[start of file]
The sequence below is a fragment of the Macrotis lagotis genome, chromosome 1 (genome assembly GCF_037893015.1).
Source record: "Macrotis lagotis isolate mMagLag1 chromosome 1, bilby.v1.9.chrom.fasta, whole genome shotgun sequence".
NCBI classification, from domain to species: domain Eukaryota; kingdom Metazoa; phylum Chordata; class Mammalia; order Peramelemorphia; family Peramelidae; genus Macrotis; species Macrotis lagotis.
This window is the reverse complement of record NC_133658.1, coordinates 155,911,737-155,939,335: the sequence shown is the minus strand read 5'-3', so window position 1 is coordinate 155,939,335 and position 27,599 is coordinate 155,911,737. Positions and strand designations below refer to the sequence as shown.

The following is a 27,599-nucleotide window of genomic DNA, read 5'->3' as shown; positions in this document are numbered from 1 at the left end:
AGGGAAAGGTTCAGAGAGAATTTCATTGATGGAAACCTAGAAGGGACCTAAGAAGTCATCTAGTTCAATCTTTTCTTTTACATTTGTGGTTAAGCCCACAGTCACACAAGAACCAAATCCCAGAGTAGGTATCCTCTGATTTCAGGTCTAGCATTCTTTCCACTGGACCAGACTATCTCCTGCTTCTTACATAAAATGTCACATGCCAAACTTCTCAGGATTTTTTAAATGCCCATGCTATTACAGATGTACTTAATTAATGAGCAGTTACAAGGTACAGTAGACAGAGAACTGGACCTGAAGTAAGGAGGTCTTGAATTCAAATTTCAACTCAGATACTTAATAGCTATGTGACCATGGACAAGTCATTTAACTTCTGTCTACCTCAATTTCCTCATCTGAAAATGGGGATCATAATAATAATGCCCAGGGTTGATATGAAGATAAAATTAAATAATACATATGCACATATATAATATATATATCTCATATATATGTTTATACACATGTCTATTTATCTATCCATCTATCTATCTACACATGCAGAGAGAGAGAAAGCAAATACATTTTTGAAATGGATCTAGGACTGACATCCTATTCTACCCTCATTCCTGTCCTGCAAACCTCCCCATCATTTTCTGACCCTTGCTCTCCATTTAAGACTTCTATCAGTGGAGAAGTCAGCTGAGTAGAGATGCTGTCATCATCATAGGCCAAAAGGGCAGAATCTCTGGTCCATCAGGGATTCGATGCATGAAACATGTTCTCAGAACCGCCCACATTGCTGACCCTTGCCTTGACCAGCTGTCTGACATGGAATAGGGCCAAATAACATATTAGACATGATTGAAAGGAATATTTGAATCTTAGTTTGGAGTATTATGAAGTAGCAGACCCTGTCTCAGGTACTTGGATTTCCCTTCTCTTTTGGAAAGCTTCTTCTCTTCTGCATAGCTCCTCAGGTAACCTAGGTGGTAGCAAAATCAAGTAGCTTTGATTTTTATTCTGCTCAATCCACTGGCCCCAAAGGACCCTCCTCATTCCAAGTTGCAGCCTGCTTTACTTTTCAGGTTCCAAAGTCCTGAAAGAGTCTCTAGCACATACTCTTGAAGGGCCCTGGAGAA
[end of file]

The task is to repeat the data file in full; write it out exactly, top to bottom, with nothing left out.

The sequence below is a fragment of the Macrotis lagotis genome, chromosome 1 (genome assembly GCF_037893015.1).
Source record: "Macrotis lagotis isolate mMagLag1 chromosome 1, bilby.v1.9.chrom.fasta, whole genome shotgun sequence".
NCBI classification, from domain to species: domain Eukaryota; kingdom Metazoa; phylum Chordata; class Mammalia; order Peramelemorphia; family Peramelidae; genus Macrotis; species Macrotis lagotis.
This window is the reverse complement of record NC_133658.1, coordinates 155,911,737-155,939,335: the sequence shown is the minus strand read 5'-3', so window position 1 is coordinate 155,939,335 and position 27,599 is coordinate 155,911,737. Positions and strand designations below refer to the sequence as shown.

The following is a 27,599-nucleotide window of genomic DNA, read 5'->3' as shown; positions in this document are numbered from 1 at the left end:
AGGGAAAGGTTCAGAGAGAATTTCATTGATGGAAACCTAGAAGGGACCTAAGAAGTCATCTAGTTCAATCTTTTCTTTTACATTTGTGGTTAAGCCCACAGTCACACAAGAACCAAATCCCAGAGTAGGTATCCTCTGATTTCAGGTCTAGCATTCTTTCCACTGGACCAGACTATCTCCTGCTTCTTACATAAAATGTCACATGCCAAACTTCTCAGGATTTTTTAAATGCCCATGCTATTACAGATGTACTTAATTAATGAGCAGTTACAAGGTACAGTAGACAGAGAACTGGACCTGAAGTAAGGAGGTCTTGAATTCAAATTTCAACTCAGATACTTAATAGCTATGTGACCATGGACAAGTCATTTAACTTCTGTCTACCTCAATTTCCTCATCTGAAAATGGGGATCATAATAATAATGCCCAGGGTTGATATGAAGATAAAATTAAATAATACATATGCACATATATAATATATATATCTCATATATATGTTTATACACATGTCTATTTATCTATCCATCTATCTATCTACACATGCAGAGAGAGAGAAAGCAAATACATTTTTGAAATGGATCTAGGACTGACATCCTATTCTACCCTCATTCCTGTCCTGCAAACCTCCCCATCATTTTCTGACCCTTGCTCTCCATTTAAGACTTCTATCAGTGGAGAAGTCAGCTGAGTAGAGATGCTGTCATCATCATAGGCCAAAAGGGCAGAATCTCTGGTCCATCAGGGATTCGATGCATGAAACATGTTCTCAGAACCGCCCACATTGCTGACCCTTGCCTTGACCAGCTGTCTGACATGGAATAGGGCCAAATAACATATTAGACATGATTGAAAGGAATATTTGAATCTTAGTTTGGAGTATTATGAAGTAGCAGACCCTGTCTCAGGTACTTGGATTTCCCTTCTCTTTTGGAAAGCTTCTTCTCTTCTGCATAGCTCCTCAGGTAACCTAGGTGGTAGCAAAATCAAGTAGCTTTGATTTTTATTCTGCTCAATCCACTGGCCCCAAAGGACCCTCCTCATTCCAAGTTGCAGCCTGCTTTACTTTTCAGGTTCCAAAGTCCTGAAAGAGTCTCTAGCACATACTCTTGAAGGGCCCTGGAGAA